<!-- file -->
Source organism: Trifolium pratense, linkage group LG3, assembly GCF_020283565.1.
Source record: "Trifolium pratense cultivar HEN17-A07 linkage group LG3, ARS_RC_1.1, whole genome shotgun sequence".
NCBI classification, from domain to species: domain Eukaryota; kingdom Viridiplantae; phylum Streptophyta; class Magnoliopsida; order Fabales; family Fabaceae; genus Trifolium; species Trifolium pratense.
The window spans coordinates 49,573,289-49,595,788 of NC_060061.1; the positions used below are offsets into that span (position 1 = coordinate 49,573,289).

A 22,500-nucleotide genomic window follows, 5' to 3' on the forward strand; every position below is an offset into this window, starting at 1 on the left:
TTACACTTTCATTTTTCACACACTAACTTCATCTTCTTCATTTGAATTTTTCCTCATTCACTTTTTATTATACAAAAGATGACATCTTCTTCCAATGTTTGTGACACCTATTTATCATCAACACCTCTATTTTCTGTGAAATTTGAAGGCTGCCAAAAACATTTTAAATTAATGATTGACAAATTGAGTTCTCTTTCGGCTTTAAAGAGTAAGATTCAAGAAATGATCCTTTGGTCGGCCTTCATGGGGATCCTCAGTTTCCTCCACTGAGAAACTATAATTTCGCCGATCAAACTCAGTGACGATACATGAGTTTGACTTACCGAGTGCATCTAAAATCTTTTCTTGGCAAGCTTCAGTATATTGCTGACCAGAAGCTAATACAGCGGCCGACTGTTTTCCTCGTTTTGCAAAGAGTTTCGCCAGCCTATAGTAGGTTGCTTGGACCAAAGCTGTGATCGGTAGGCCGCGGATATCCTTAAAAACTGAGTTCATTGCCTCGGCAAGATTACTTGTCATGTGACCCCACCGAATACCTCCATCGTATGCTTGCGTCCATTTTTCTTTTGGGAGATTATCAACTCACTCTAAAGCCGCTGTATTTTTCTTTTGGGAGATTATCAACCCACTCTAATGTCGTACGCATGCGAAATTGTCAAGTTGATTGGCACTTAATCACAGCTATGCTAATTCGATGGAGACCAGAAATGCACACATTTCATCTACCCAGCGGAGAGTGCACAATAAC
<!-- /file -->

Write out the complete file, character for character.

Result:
Source organism: Trifolium pratense, linkage group LG3, assembly GCF_020283565.1.
Source record: "Trifolium pratense cultivar HEN17-A07 linkage group LG3, ARS_RC_1.1, whole genome shotgun sequence".
NCBI classification, from domain to species: domain Eukaryota; kingdom Viridiplantae; phylum Streptophyta; class Magnoliopsida; order Fabales; family Fabaceae; genus Trifolium; species Trifolium pratense.
The window spans coordinates 49,573,289-49,595,788 of NC_060061.1; the positions used below are offsets into that span (position 1 = coordinate 49,573,289).

A 22,500-nucleotide genomic window follows, 5' to 3' on the forward strand; every position below is an offset into this window, starting at 1 on the left:
TTACACTTTCATTTTTCACACACTAACTTCATCTTCTTCATTTGAATTTTTCCTCATTCACTTTTTATTATACAAAAGATGACATCTTCTTCCAATGTTTGTGACACCTATTTATCATCAACACCTCTATTTTCTGTGAAATTTGAAGGCTGCCAAAAACATTTTAAATTAATGATTGACAAATTGAGTTCTCTTTCGGCTTTAAAGAGTAAGATTCAAGAAATGATCCTTTGGTCGGCCTTCATGGGGATCCTCAGTTTCCTCCACTGAGAAACTATAATTTCGCCGATCAAACTCAGTGACGATACATGAGTTTGACTTACCGAGTGCATCTAAAATCTTTTCTTGGCAAGCTTCAGTATATTGCTGACCAGAAGCTAATACAGCGGCCGACTGTTTTCCTCGTTTTGCAAAGAGTTTCGCCAGCCTATAGTAGGTTGCTTGGACCAAAGCTGTGATCGGTAGGCCGCGGATATCCTTAAAAACTGAGTTCATTGCCTCGGCAAGATTACTTGTCATGTGACCCCACCGAATACCTCCATCGTATGCTTGCGTCCATTTTTCTTTTGGGAGATTATCAACTCACTCTAAAGCCGCTGTATTTTTCTTTTGGGAGATTATCAACCCACTCTAATGTCGTACGCATGCGAAATTGTCAAGTTGATTGGCACTTAATCACAGCTATGCTAATTCGATGGAGACCAGAAATGCACACATTTCATCTACCCAGCGGAGAGTGCACAATAAC